David and I have experienced several homecomings of sorts recently, and I had a very special one this past week. The word homecoming usually brings to mind a soldier returning from the war or the annual celebration held by many schools in honor of former students.However, the dictionary also defines the word as “the return of a group of people usually on a special occasion to a place formerly frequented or regarded as home.”
David’s middle sister Sharon invited us to celebrate the Fourth of July with her and their younger sister Deb and brother-in-law Jesse. Sharon lives in the house previously owned by their parents in West Monroe, Louisiana. We normally visit two or three times a year, but we had not seen his family since March of 2020, just before the shutdown. Even though David only lived in that house for three months before he went into the Navy, after such a long absence, our visit there definitely felt like a homecoming.
When we arrived home on July 8, we learned that the Senior Center was re-opening for in-house lunch service on July 12. The Center is called the Rains County Senior Nutrition Program, but it is about so much more than food. Many Center clients, especially those who live alone, have little other social contact than the time they spend with friends around the tables there. And even those of us who are not so lonely look on the eclectic lunch group more as family than simply friends. The re-opening of the Center was a homecoming for all of us.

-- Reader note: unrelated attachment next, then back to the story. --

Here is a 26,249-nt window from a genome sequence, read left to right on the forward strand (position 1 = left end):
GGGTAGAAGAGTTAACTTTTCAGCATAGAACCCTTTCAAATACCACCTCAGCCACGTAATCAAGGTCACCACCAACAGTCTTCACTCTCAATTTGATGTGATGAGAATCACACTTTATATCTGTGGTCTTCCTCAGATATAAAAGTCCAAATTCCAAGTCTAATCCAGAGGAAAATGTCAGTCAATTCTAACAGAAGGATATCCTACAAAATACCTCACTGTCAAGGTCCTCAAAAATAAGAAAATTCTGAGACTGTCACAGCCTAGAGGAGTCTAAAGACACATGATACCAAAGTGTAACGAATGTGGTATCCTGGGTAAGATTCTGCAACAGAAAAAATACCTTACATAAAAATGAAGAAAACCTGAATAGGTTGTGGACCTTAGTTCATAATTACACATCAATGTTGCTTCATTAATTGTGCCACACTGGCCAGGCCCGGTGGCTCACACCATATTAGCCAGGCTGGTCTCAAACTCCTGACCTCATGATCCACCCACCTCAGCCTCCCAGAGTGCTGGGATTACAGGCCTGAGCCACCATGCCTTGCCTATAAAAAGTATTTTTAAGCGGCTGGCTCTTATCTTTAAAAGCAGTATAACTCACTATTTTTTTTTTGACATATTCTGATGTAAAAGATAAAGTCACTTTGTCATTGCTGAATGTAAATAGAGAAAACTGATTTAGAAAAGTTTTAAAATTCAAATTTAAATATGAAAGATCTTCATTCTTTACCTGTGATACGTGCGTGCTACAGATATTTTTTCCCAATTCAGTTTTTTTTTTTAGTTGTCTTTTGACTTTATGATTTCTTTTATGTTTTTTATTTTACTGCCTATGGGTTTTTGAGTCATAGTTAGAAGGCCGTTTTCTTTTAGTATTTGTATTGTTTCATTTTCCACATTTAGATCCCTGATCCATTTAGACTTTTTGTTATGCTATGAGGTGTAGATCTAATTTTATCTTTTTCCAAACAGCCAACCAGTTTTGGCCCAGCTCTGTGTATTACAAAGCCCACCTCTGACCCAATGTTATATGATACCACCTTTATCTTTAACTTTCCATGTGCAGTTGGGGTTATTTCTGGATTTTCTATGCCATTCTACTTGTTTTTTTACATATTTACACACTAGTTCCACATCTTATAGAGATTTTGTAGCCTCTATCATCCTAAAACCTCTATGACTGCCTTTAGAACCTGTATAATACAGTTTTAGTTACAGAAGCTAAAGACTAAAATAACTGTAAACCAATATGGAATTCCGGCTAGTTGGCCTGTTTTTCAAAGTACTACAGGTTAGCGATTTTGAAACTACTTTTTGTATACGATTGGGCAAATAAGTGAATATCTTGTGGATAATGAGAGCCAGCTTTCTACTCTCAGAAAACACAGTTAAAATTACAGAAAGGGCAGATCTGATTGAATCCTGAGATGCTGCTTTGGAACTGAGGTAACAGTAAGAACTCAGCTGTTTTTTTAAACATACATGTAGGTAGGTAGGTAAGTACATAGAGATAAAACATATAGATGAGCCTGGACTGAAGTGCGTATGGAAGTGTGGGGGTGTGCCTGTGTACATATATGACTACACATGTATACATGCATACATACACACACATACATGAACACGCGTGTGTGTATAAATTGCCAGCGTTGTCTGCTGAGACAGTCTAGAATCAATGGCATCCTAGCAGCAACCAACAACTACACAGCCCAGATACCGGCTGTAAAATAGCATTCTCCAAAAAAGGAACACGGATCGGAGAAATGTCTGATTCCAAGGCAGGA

Published in the Rains County Leader on December 15, 2020:
One of my many favorite parts of Christmas is the outdoor displays of lights, but apparently not everyone
feels the same way. Last week a resident of a small town in Minnesota received an anonymous letter claiming that her very understated decorations were “a reminder of systemic biases against our neighbors who don’t celebrate Christmas or who can’t afford to put up lights of their own.” Not that I have a strong opinion about this new issue that has suddenly gone viral, but that is just wrong.